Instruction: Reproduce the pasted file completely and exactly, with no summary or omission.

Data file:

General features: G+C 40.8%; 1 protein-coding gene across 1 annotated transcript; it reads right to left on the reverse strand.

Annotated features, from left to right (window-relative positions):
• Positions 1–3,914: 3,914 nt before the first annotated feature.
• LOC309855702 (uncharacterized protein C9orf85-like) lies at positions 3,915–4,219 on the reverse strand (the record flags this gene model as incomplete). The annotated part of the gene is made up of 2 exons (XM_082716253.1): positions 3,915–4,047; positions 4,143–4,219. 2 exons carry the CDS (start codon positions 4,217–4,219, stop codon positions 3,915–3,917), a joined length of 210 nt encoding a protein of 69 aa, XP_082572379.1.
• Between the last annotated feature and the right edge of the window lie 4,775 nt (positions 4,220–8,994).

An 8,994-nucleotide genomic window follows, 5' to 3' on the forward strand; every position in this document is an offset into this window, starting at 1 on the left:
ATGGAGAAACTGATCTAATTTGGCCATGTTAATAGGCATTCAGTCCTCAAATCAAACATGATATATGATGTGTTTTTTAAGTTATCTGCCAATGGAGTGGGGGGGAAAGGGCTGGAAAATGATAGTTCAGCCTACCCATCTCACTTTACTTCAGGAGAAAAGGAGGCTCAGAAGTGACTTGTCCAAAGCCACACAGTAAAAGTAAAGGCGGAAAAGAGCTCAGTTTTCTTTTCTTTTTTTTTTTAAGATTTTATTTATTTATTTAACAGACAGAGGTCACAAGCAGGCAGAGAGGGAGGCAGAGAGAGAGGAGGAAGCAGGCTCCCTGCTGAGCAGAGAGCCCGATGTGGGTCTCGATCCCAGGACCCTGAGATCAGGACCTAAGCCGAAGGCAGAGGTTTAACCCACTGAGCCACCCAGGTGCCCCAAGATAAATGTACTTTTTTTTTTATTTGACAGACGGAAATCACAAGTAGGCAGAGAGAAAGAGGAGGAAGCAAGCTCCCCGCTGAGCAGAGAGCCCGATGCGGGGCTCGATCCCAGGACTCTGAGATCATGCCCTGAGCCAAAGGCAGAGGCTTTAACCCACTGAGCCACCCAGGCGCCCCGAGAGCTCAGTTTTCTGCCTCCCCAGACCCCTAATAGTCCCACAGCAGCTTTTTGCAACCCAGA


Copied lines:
General features: G+C 40.8%; 1 protein-coding gene across 1 annotated transcript; it reads right to left on the reverse strand.

Annotated features, from left to right (window-relative positions):
• Positions 1–3,914: 3,914 nt before the first annotated feature.
• LOC309855702 (uncharacterized protein C9orf85-like) lies at positions 3,915–4,219 on the reverse strand (the record flags this gene model as incomplete). The annotated part of the gene is made up of 2 exons (XM_082716253.1): positions 3,915–4,047; positions 4,143–4,219. 2 exons carry the CDS (start codon positions 4,217–4,219, stop codon positions 3,915–3,917), a joined length of 210 nt encoding a protein of 69 aa, XP_082572379.1.
• Between the last annotated feature and the right edge of the window lie 4,775 nt (positions 4,220–8,994).

An 8,994-nucleotide genomic window follows, 5' to 3' on the forward strand; every position in this document is an offset into this window, starting at 1 on the left:
ATGGAGAAACTGATCTAATTTGGCCATGTTAATAGGCATTCAGTCCTCAAATCAAACATGATATATGATGTGTTTTTTAAGTTATCTGCCAATGGAGTGGGGGGGAAAGGGCTGGAAAATGATAGTTCAGCCTACCCATCTCACTTTACTTCAGGAGAAAAGGAGGCTCAGAAGTGACTTGTCCAAAGCCACACAGTAAAAGTAAAGGCGGAAAAGAGCTCAGTTTTCTTTTCTTTTTTTTTTTAAGATTTTATTTATTTATTTAACAGACAGAGGTCACAAGCAGGCAGAGAGGGAGGCAGAGAGAGAGGAGGAAGCAGGCTCCCTGCTGAGCAGAGAGCCCGATGTGGGTCTCGATCCCAGGACCCTGAGATCAGGACCTAAGCCGAAGGCAGAGGTTTAACCCACTGAGCCACCCAGGTGCCCCAAGATAAATGTACTTTTTTTTTTATTTGACAGACGGAAATCACAAGTAGGCAGAGAGAAAGAGGAGGAAGCAAGCTCCCCGCTGAGCAGAGAGCCCGATGCGGGGCTCGATCCCAGGACTCTGAGATCATGCCCTGAGCCAAAGGCAGAGGCTTTAACCCACTGAGCCACCCAGGCGCCCCGAGAGCTCAGTTTTCTGCCTCCCCAGACCCCTAATAGTCCCACAGCAGCTTTTTGCAACCCAGA